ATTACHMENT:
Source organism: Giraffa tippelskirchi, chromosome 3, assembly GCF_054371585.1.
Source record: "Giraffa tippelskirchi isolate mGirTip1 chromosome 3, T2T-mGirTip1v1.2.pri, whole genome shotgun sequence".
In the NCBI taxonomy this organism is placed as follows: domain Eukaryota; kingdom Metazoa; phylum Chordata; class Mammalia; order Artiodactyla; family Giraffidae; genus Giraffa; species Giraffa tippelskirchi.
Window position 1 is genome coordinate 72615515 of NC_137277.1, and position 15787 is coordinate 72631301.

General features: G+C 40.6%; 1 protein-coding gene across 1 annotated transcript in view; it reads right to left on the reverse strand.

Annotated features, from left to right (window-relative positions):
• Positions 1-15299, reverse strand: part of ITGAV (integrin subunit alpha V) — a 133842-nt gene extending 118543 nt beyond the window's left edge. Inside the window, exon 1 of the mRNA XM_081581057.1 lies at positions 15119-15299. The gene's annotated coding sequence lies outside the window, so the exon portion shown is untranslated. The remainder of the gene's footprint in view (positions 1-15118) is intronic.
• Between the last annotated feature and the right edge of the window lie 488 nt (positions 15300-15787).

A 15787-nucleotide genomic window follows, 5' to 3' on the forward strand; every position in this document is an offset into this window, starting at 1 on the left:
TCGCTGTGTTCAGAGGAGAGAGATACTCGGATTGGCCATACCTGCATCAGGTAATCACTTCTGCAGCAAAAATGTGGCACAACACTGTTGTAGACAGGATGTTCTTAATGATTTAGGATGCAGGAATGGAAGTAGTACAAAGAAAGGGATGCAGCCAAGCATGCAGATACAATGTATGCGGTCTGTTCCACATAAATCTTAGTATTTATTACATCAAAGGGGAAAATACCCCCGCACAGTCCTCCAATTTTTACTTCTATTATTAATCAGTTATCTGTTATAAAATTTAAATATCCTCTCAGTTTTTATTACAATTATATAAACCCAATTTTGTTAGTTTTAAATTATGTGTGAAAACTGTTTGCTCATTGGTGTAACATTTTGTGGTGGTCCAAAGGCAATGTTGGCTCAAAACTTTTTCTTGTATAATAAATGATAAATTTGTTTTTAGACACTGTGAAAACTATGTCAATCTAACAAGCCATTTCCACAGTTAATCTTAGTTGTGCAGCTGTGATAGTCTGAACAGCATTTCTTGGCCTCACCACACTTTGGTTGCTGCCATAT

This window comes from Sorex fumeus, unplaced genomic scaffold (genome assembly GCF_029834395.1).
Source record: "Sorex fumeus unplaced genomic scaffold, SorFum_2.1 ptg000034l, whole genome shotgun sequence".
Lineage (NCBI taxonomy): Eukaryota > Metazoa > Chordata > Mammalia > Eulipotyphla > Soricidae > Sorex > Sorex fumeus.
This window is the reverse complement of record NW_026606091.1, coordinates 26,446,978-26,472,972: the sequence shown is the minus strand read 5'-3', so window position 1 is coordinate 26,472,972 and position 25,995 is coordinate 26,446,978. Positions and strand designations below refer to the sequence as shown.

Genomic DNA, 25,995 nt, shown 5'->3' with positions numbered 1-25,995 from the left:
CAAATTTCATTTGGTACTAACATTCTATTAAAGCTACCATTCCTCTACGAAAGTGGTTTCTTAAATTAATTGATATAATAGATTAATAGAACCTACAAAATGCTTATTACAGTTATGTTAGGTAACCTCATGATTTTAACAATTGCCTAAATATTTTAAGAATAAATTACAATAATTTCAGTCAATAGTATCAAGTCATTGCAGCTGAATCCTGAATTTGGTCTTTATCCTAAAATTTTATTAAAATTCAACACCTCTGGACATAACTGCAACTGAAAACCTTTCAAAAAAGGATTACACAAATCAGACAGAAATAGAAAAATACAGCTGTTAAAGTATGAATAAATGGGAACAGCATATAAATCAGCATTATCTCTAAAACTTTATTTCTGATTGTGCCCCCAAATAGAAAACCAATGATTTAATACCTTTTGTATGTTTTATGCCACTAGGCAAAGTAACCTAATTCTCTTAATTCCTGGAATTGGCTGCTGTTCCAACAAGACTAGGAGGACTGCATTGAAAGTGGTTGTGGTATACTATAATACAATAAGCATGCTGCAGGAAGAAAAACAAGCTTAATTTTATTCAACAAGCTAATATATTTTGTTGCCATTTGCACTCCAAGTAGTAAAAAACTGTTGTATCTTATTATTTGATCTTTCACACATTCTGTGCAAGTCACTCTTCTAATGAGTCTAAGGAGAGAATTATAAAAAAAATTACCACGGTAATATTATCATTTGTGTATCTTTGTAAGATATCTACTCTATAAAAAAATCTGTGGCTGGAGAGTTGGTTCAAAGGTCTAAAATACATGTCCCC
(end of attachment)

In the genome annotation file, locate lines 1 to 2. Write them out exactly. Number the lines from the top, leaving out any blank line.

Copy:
Source organism: Giraffa tippelskirchi, chromosome 3, assembly GCF_054371585.1.
Source record: "Giraffa tippelskirchi isolate mGirTip1 chromosome 3, T2T-mGirTip1v1.2.pri, whole genome shotgun sequence".